Utorak, 10 Avgust 2021 10:40

The Swan by Stéphane Mallarmé

The virginal, enduring, beautiful today
will a drunken beat of its wing break us
this hard, forgotten lake haunted under frost
by the transparent glacier of unfled flights!

French poet and one of the foremost contributors to French symbolism in poetry, Stéphane Mallarmé spread his new poetics based on the introduction of free verse and the construction of the poem around a central symbol using the image to symbolize an abstract aspect of the human mind. His poetry is dominated by the pursuit of pure language, and the reader only senses the meaning of the poem. One of his most famous poems is the Sonnet about the Swan or The Swan as it is often called, published in 1876. It evokes Mallarmé's sense of exile in which the poet is found among men, like a bird that is prevented from flying.

Symbolist poetry of French poet and critic Stéphane Mallarmé anticipated and inspired artistic schools of the early 20th century like Cubism, Surrealism, Futurism, and Dadaism. The idea of poetry as evocative, derived from the world of ideas, philosophy, and arguably, from the poets own drive to create something original from the depth of their being. Stéphane Mallarmé said: “The art of evoking an object little by little so as to reveal a mood or, conversely, the art of choosing an object and extracting from it an ‘etat dame’” -- a state of the soul.

Girl with a Mandolin is one of the most beautiful, lyrical, and accessible of all Cubist paintings but is also an early example of an Analytic Cubist painting. The idea for this painting originated in Cadaques where Pablo Picasso and Fernande Olivier spent a summer vacation in 1910. The same year Picasso painted in Paris Girl with a Mandolin within the Cubism. Today it is in the collection of The Museum of Modern Art, New York.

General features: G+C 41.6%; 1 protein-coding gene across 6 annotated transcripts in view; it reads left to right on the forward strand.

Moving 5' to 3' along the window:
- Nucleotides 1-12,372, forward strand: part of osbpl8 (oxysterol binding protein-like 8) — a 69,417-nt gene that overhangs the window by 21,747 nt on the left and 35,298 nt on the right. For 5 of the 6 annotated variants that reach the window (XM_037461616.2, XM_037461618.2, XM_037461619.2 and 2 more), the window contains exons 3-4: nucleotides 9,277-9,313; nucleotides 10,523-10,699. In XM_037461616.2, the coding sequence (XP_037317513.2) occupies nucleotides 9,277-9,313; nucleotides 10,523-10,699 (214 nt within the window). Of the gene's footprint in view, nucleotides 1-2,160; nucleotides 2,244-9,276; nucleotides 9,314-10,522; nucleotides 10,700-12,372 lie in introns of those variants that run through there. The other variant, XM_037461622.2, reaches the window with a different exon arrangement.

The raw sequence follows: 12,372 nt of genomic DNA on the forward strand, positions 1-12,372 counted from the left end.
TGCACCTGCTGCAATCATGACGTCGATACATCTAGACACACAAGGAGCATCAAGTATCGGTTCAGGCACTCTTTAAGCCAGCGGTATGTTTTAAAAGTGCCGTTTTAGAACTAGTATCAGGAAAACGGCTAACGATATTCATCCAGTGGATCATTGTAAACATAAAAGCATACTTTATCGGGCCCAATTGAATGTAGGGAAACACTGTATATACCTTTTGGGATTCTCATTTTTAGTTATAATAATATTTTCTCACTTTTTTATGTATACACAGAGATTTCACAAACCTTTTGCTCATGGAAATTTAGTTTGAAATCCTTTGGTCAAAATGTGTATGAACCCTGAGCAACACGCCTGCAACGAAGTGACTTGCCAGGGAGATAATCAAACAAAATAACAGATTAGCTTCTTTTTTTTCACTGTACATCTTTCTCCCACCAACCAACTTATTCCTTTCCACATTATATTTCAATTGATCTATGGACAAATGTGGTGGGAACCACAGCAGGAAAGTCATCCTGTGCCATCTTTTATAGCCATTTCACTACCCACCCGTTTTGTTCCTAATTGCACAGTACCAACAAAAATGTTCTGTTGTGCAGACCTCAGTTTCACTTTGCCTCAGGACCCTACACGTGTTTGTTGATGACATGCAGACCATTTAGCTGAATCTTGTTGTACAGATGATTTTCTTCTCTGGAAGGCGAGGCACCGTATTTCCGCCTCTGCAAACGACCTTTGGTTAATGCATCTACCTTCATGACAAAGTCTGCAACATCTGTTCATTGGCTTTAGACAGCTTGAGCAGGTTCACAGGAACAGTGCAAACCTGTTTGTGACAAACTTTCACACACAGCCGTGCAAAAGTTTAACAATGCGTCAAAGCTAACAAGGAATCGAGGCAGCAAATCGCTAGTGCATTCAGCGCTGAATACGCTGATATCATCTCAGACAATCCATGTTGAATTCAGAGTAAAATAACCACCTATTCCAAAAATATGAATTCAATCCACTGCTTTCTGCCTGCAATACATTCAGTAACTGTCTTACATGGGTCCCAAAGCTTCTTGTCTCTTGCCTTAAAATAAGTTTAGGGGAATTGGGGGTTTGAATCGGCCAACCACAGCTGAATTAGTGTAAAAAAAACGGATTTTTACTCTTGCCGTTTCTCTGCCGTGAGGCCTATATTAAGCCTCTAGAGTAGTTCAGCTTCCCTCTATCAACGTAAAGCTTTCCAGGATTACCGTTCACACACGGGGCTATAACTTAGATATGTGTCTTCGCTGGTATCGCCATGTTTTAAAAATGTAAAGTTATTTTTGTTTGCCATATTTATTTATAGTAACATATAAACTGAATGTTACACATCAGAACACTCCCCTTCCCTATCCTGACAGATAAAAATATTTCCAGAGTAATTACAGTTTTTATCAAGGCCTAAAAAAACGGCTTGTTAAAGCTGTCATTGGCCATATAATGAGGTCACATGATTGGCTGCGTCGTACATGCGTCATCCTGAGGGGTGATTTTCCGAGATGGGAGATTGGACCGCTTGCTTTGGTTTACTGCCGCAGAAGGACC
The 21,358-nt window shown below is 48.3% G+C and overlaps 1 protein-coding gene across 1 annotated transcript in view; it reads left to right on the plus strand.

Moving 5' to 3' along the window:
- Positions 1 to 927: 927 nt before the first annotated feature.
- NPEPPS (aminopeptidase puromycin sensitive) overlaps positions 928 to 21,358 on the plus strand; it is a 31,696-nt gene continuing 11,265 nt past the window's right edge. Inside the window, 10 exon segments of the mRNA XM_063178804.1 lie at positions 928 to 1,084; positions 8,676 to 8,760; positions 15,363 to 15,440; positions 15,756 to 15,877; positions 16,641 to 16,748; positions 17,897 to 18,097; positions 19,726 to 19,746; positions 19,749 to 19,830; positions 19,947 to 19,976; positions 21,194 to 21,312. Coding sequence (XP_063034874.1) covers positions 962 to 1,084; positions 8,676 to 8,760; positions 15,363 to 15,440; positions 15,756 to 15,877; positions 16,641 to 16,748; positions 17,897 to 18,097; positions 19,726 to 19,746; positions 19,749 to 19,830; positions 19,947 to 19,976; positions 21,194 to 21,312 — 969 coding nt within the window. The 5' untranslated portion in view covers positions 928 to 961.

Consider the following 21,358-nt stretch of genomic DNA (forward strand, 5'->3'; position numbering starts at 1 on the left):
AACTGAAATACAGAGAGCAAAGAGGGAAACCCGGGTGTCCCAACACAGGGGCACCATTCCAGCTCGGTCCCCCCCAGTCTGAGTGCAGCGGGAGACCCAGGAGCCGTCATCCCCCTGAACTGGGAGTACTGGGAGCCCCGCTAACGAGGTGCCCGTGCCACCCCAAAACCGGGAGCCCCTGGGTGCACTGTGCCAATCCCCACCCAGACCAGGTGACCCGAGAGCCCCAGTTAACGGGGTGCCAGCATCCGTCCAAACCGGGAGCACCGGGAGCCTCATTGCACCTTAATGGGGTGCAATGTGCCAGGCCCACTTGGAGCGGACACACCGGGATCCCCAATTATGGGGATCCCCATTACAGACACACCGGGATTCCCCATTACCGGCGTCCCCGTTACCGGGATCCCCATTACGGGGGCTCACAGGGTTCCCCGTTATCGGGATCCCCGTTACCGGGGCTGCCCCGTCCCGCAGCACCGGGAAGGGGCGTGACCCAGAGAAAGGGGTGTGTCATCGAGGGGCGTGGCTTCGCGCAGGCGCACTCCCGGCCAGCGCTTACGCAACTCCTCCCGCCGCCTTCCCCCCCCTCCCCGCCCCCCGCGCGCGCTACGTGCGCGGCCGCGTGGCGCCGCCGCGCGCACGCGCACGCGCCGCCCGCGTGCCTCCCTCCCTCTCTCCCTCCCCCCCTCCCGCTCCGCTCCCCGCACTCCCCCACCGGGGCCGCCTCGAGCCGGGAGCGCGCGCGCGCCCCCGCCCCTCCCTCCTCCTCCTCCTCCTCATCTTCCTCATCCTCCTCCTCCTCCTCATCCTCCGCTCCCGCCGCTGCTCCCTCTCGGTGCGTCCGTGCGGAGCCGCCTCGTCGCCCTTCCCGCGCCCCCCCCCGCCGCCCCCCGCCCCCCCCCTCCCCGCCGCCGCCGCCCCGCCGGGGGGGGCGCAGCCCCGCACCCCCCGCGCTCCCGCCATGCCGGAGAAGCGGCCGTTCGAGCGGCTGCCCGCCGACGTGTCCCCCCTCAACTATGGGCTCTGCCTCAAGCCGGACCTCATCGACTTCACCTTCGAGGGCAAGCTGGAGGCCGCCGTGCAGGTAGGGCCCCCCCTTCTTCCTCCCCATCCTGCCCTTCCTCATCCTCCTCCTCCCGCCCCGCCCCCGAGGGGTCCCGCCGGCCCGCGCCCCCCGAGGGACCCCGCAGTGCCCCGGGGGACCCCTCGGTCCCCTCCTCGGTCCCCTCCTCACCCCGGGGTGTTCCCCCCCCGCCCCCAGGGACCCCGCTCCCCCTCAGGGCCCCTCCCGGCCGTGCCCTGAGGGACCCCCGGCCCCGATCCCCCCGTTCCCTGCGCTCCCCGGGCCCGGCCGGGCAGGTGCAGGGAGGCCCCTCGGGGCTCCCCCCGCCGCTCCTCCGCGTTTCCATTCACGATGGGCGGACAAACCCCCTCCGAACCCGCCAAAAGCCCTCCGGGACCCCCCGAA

Influenced by Camille Corot, who taught him that the addition of a musical instrument endows a character with the stillness of an object, Georges Braque returned to the depiction of the human figure after two years that was almost entirely dedicated to painting landscapes and still life pieces. He painted Woman with a Mandolin in the spring of 1910, during his first cubist phase, known as Analytical Cubism. This painting was the first oval-shaped cubist painting, painted by Georges Braque in the usual rectangular shape. After he completed this work Pablo Picasso also produced a painting featuring a figure with a mandolin, an oval Girl with a Mandolin, and a rectangular Girl with a Mandolin. Today, the painting Woman with a Mandolin is in the Bavarian State Painting Collections, Munich.

Pablo Picasso's The Young Ladies of Avignon is usually compared to Paul Cézanne's The Large Bathers. Picasso had been very much inspired by this painting. It helped him to look at objects from varying viewpoints. Painted around the same time but with completely different feels, these paintings are influential and have given the painters their distinguished recognition, particularly those that include nude figures in their work.